by Kassia Lisinski
Cedar Rapids – I count myself lucky to have had the opportunity to experience SPT Theatre’s first production of their newest season. This season is based on the theme of numbers and opens with the appropriately titled: 1. It’s my first time back at an SPT production in a few years, and I’ve been itching to return since that first show, curious about the art and growth of a company which includes three of my former teachers. And well I waited, for it is a trauma of a unique and delightful sort to witness your one-time instructor dressed in a tight white hoodie, swimming goggles, and prosthetic tail, arms tucked under the spandex, making swimming motions as he imitates a sperm dropping pick-up lines for a sexy anthropomorphization of an unfertilized egg.
I loved the ridiculousness of this show, and I love CSPS for supporting it: for the venue itself—the old wood floors, the post-flood expansion of space, the ceiling tiled in dove-grey mandalas—and for the crowd, a delightful amalgam of cultured New Bo residents and enthusiasts, wine-drinkers, and bespectacled intellectuals. I always feel like this kind of crowd could use a little mess to it, and the raunchiness of SPT’s humor provides. The sheer absurdity of subjects—a school of fish with one daring individual breaking the grapevine dance routine, the endearing guest Nicolette Coiner-Winn’s rampant string of unexpected expletives on a Jeopardy spoof, the dating show complete with a neo-Nazi in search of his beloved fascism (broadcast on US news)—is mind-boggling in its originality and dedication to “no subject too odd to be awesomely produced.” The show comes complete with a full and fantastic band, particularly guest Matt Brooks on soul-enthralling electric blues guitar and founders Gerard Estella’s keys and Jane Pini’s voice.
The energy was apparent as the audience seemed to anticipate the beginning even before the lights dimmed and the actors took their places. The show began with Akwi Nji giving a short definition of the many different meanings of the word “one,” or “won,” or even “wan,” with a relevant quip for each delivered in a few lines by Mary Sullivan and guest Nicolette Coiner-Winn (potentially an overused ploy, but saved by charisma and humor). Following this, the audience was immediately abducted by the band and SPT’s spectacular arrangement of Harry Nilsson’s famous “One,” led by Jane Pini’s beautiful, space-filling vocals. The whole audience was enlivened; the musical assortments which interspersed skits and monologues helped to carry a sense of unity through what could have been a more confusing, disjointed production. However, like a dream in which the scenes change rapidly but maintain a theme of meaning or feeling, so was this performance linked by the prompt of “One,” the music, and the five sequential episodes of “Grant Woody,” in which Sullivan’s Nan and guest David Combs’ Grant Wood part ways and journey through the art world in search of space from each other.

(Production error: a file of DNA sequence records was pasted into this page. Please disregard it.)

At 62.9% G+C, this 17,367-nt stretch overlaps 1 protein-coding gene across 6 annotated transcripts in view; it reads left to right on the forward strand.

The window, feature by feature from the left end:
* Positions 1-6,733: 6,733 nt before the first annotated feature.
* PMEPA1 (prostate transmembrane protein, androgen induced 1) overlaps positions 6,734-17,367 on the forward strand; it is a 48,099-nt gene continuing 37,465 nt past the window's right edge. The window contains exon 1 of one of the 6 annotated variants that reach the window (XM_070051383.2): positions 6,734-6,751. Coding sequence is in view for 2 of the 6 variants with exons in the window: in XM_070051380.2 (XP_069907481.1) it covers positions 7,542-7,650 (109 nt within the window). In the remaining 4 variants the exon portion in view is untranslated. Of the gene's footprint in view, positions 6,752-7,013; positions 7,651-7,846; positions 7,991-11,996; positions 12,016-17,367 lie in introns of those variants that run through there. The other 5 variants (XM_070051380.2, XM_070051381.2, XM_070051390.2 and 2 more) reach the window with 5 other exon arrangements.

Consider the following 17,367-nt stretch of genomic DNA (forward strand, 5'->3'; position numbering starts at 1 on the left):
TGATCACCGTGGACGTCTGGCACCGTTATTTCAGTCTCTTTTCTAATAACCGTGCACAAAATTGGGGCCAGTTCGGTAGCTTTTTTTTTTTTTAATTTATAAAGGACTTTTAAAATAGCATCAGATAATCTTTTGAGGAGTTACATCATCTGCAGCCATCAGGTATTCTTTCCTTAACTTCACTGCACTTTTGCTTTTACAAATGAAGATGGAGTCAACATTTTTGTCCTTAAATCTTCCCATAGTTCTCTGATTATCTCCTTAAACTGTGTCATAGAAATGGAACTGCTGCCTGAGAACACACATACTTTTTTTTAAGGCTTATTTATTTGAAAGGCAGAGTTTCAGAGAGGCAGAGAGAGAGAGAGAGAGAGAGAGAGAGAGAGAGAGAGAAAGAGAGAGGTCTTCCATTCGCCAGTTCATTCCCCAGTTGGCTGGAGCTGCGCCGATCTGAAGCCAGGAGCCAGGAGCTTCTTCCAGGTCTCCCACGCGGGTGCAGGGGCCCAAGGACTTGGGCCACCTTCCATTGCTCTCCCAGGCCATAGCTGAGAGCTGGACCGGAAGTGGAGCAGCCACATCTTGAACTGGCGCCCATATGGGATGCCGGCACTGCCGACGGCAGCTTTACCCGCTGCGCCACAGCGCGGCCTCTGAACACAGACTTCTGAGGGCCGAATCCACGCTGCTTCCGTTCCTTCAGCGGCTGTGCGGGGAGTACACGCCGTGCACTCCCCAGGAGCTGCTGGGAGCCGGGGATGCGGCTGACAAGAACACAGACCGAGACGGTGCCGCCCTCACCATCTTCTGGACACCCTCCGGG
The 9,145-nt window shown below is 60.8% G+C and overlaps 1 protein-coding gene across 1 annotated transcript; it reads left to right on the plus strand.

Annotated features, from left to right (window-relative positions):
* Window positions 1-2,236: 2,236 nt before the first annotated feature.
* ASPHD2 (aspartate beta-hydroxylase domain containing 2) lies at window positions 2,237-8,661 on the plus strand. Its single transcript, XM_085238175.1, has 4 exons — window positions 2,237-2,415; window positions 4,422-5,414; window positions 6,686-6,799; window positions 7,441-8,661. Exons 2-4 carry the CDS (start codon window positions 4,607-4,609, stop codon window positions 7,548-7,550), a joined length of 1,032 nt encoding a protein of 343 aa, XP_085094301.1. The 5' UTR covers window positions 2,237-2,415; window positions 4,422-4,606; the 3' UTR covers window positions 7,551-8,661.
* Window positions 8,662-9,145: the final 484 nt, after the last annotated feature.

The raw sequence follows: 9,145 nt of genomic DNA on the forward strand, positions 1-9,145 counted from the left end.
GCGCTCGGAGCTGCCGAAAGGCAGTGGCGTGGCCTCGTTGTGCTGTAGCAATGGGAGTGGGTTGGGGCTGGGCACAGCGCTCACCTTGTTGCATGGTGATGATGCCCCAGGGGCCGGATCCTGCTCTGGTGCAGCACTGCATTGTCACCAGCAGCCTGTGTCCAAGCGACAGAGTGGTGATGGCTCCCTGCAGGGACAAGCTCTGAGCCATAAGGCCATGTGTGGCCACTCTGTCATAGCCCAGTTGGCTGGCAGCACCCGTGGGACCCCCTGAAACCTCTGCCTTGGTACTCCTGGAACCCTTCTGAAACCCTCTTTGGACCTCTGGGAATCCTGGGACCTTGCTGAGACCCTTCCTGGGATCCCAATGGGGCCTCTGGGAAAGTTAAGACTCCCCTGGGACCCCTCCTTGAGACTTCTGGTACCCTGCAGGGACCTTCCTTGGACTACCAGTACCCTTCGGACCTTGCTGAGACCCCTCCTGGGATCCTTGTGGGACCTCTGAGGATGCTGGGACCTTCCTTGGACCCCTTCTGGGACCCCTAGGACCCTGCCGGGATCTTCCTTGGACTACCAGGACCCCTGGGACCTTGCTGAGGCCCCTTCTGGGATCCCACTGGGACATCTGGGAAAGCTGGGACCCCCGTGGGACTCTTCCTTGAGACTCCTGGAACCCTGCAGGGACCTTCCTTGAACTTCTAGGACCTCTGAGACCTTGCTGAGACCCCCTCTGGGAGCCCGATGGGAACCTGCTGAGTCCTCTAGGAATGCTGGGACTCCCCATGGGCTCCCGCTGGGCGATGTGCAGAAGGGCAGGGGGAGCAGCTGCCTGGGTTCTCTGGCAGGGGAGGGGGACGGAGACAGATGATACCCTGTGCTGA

The performance of each and every participant was wonderful, with almost too many highlights to point out. Sullivan’s Nan, with her Fargo accent, startled jumps, and conspicuous huffing her bangs from her face, was especially endearing. Coiner-Winn, Adam Witte, and David Morton also had their stage-stealing moments, and their parts in “Alex Trebek,” “The Search,” “First Among Equals,” “Madame Ovary,” and “School of Fish” are certainly to be anticipated.
Yet, however strong the acting, the real star of the show was the unceasingly unique and engaging writing, particularly evident in the innumerable one-liners provided by the one-sided phone conversation in “First Among Equals” and in the poignancy of “I Would Like to Say,” written by Nji. This latter in particular stuck with me, not least because of its sobriety of topic—ideas of kindness and the universality of religious teachings—in the midst of all the silliness. I found especially memorable the lines, “I believe peace on Earth comes in fleeting moments,” and “…Heaven is bribery, Hell is extortion, and senseless kindness is the only kind that makes sense.” Nji’s writing shone again in her monologue about her young headstrong daughter, who replies to “You can’t go to Monroe, they’re closing the school,” with “Watch me!” Which of course results in on-stage consumption of a quantity of wine (provided by the attendant Witte with a nice bottle of red).
There were few flubs and mistakes throughout the production, although there were several instances of unintended darkness. Most mistakes were, I’m sure, unnoticeable to me, and the rest were covered adequately with ad lib, such as when the wine in the aforementioned skit was spilled a bit and Nji simply proceeded to sip it off her sleeve and glass, no big deal. The one major trip-up came in one of the last musical numbers: I’m not sure exactly what was going on, but the song seemed vocally unrehearsed and more than a little sloppy to begin with. Just as I was becoming concerned that the magic of the production would be ruined, the piece was salvaged and ended strongly, and I envy the audience’s experience tonight.
I am so glad I was able to experience SPT’s production of 1, playing one more night only: September 15 at 8:00 p.m., at CSPS in Cedar Rapids. It was was immensely engaging and, surprisingly, left me with equal doses of giggle-induced endorphins, meditations on meaning, and pride in the talent inherent in the artists of my home region. I look forward to the next show, 2, which opens early in November, and the many future “Tales From the Writers’ Room.” Don’t miss out- make sure to get your tickets and seats early!